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Community Member

Layer 3 switch vs Router for terminating ISP link

Hi,

I am a newbie to the world of routing and switching.

Our company is planning to start a new site and the internet service provider is providing a 100 Mbps link.

I am confused about the options about where to terminate the ISP link.

Can I terminate it on the layer 3 switch 3750X (which will also be the core switch for the remote site)?

or should I need to buy a new 3925 router to terminate the ISP link?

What are the general guidelines to decide? Can you please help?

Regards

Pete

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Super Bronze

DisclaimerThe Author of this

Disclaimer

The Author of this posting offers the information contained within this posting without consideration and with the reader's understanding that there's no implied or expressed suitability or fitness for any purpose. Information provided is for informational purposes only and should not be construed as rendering professional advice of any kind. Usage of this posting's information is solely at reader's own risk.

Liability Disclaimer

In no event shall Author be liable for any damages whatsoever (including, without limitation, damages for loss of use, data or profit) arising out of the use or inability to use the posting's information even if Author has been advised of the possibility of such damage.

Posting

For a general guideline, you select hardware to meet both performance and feature requirements.  ISRs have a much, much richer feature set than L3 switches like the 3750X.  Without knowing what your feature requirements might be, I would lean toward the 3925.

Community Member

You need a router, your

You need a router, your switch does not support NAT.

I suspect you have been presented with a RJ45?

Martin

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Super Bronze

DisclaimerThe Author of this

Disclaimer

The Author of this posting offers the information contained within this posting without consideration and with the reader's understanding that there's no implied or expressed suitability or fitness for any purpose. Information provided is for informational purposes only and should not be construed as rendering professional advice of any kind. Usage of this posting's information is solely at reader's own risk.

Liability Disclaimer

In no event shall Author be liable for any damages whatsoever (including, without limitation, damages for loss of use, data or profit) arising out of the use or inability to use the posting's information even if Author has been advised of the possibility of such damage.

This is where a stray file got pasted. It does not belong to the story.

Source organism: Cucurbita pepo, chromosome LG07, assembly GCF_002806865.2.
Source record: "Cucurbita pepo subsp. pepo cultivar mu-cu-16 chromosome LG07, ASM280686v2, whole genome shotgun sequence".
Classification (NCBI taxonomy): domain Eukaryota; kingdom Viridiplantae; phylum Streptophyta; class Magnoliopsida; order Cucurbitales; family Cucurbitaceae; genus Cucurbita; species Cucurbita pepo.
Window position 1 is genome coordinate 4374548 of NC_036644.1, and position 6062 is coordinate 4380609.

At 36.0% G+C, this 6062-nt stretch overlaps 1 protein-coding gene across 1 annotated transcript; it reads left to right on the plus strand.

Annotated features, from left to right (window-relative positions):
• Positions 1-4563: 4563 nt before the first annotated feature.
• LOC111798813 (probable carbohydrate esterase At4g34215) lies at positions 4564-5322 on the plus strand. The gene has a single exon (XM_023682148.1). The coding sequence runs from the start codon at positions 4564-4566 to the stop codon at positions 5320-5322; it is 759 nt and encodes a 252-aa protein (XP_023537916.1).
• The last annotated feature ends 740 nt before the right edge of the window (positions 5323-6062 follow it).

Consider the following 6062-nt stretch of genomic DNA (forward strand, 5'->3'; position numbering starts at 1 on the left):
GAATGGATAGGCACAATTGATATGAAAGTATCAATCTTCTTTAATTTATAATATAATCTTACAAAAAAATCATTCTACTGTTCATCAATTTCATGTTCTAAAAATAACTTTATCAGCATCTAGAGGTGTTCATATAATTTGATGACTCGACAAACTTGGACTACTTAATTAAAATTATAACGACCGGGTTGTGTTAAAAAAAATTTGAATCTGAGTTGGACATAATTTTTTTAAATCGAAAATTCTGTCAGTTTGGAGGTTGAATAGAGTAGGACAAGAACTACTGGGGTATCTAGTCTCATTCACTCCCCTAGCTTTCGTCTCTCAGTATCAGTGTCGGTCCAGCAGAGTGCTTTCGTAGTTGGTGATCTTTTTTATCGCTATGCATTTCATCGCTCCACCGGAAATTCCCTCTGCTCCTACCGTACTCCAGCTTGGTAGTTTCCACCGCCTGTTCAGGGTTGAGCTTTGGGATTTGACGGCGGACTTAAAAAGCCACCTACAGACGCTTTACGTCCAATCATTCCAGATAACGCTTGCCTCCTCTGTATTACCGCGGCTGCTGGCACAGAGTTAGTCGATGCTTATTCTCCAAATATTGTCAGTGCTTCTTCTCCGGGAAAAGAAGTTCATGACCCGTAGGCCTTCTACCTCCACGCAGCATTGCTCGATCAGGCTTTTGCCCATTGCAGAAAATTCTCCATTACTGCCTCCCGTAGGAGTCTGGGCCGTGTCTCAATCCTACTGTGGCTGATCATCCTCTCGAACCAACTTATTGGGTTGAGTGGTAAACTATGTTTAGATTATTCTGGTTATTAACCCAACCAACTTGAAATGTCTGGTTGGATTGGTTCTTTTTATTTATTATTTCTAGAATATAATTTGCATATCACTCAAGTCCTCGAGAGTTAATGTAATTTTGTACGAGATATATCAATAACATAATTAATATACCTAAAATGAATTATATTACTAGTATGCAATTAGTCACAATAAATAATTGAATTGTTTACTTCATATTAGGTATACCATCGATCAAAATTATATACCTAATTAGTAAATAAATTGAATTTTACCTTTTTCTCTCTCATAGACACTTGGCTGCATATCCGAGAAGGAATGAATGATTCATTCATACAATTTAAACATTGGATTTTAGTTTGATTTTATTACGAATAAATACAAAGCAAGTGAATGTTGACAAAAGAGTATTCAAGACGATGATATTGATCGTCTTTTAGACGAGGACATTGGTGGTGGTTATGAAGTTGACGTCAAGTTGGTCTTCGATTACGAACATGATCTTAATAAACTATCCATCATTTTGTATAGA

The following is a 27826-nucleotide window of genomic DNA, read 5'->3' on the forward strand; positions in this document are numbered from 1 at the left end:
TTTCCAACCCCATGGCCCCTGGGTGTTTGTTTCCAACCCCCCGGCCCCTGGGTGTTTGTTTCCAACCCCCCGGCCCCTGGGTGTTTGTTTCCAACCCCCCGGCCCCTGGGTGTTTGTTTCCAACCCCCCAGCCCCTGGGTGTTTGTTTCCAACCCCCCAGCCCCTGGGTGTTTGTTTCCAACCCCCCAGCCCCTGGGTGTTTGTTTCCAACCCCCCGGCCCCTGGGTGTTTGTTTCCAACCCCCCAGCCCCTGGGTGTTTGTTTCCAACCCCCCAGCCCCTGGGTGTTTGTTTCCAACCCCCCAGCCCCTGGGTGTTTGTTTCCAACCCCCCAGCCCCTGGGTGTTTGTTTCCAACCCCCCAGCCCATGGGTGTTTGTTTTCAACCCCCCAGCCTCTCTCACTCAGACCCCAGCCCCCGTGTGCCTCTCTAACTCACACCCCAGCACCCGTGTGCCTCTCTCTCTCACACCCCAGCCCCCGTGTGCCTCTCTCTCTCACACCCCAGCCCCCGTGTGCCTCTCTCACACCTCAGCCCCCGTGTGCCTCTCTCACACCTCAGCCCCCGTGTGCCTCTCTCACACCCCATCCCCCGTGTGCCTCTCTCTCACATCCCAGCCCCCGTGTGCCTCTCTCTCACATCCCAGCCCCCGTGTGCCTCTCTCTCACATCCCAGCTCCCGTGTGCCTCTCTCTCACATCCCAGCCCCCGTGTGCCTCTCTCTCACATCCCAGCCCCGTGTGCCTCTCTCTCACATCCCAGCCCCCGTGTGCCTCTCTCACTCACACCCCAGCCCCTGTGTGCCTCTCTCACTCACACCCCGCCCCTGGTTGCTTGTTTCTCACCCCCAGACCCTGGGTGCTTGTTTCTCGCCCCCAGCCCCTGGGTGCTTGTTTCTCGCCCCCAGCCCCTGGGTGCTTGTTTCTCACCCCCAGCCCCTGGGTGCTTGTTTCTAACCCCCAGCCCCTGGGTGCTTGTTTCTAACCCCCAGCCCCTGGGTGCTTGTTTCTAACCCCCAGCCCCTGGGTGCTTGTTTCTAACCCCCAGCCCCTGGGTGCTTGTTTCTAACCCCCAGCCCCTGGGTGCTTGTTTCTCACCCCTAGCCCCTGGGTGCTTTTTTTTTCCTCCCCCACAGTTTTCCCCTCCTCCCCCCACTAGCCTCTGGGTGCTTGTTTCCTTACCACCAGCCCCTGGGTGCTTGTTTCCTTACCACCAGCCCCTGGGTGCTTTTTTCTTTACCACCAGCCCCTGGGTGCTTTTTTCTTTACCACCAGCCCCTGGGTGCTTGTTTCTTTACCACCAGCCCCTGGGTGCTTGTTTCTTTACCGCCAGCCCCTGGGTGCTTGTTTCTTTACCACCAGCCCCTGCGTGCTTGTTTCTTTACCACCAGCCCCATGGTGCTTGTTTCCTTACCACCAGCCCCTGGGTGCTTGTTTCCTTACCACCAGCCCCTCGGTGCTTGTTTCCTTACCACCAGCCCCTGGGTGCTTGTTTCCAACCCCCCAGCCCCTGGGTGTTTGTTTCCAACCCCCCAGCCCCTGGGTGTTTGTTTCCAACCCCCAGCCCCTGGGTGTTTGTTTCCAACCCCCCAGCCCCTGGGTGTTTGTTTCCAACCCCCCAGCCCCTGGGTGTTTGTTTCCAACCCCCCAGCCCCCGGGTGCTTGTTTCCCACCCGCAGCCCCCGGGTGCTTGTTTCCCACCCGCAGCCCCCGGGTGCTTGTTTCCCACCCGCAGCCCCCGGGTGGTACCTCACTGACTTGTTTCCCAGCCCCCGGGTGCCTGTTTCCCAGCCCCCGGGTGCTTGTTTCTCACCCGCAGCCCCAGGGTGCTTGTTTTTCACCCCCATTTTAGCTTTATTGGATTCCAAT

Posting

For a general guideline, you select hardware to meet both performance and feature requirements.  ISRs have a much, much richer feature set than L3 switches like the 3750X.  Without knowing what your feature requirements might be, I would lean toward the 3925.

Community Member

Thanks a lot JosephIs there a

Thanks a lot Joseph

Is there a tool I can use to decide if I get more details on the requirements?

Regards

Pete

 

 

Super Bronze

DisclaimerThe Author of this

Disclaimer

The Author of this posting offers the information contained within this posting without consideration and with the reader's understanding that there's no implied or expressed suitability or fitness for any purpose. Information provided is for informational purposes only and should not be construed as rendering professional advice of any kind. Usage of this posting's information is solely at reader's own risk.

Liability Disclaimer

In no event shall Author be liable for any damages whatsoever (including, without limitation, damages for loss of use, data or profit) arising out of the use or inability to use the posting's information even if Author has been advised of the possibility of such damage.

Posting

The feature navigator tool (support contract requirement?) might be used, but you normally start with your requirements and then see if they are met.

PS:

An example is what Martin mentions, i.e. routers generally offer NAT and "small" L3 switches, like your 3750X do not.  What we don't know is whether you'll need NAT, although there's a good chance you will if want your LAN users to have Internet access and if you don't have any other appliances.

Another example might be site-to-site VPN, again you'll find this feature on most routers but not on most "small" L3 switches.

Community Member

You need a router, your

You need a router, your switch does not support NAT.

I suspect you have been presented with a RJ45?

Martin

Community Member

Thanks Martin

Thanks Martin

Bronze

Hello, Peter. ISR would be

Hello, Peter. ISR would be the best solution in order for you to support NAT. Check this link for a comparison of ISR that can suit your requirements. (http://cs.co/9009i00N). Please send me an e-mail (adawa@cisco.com) if you have additional concerns or need local Cisco support. Kind regards and hope this helps! 

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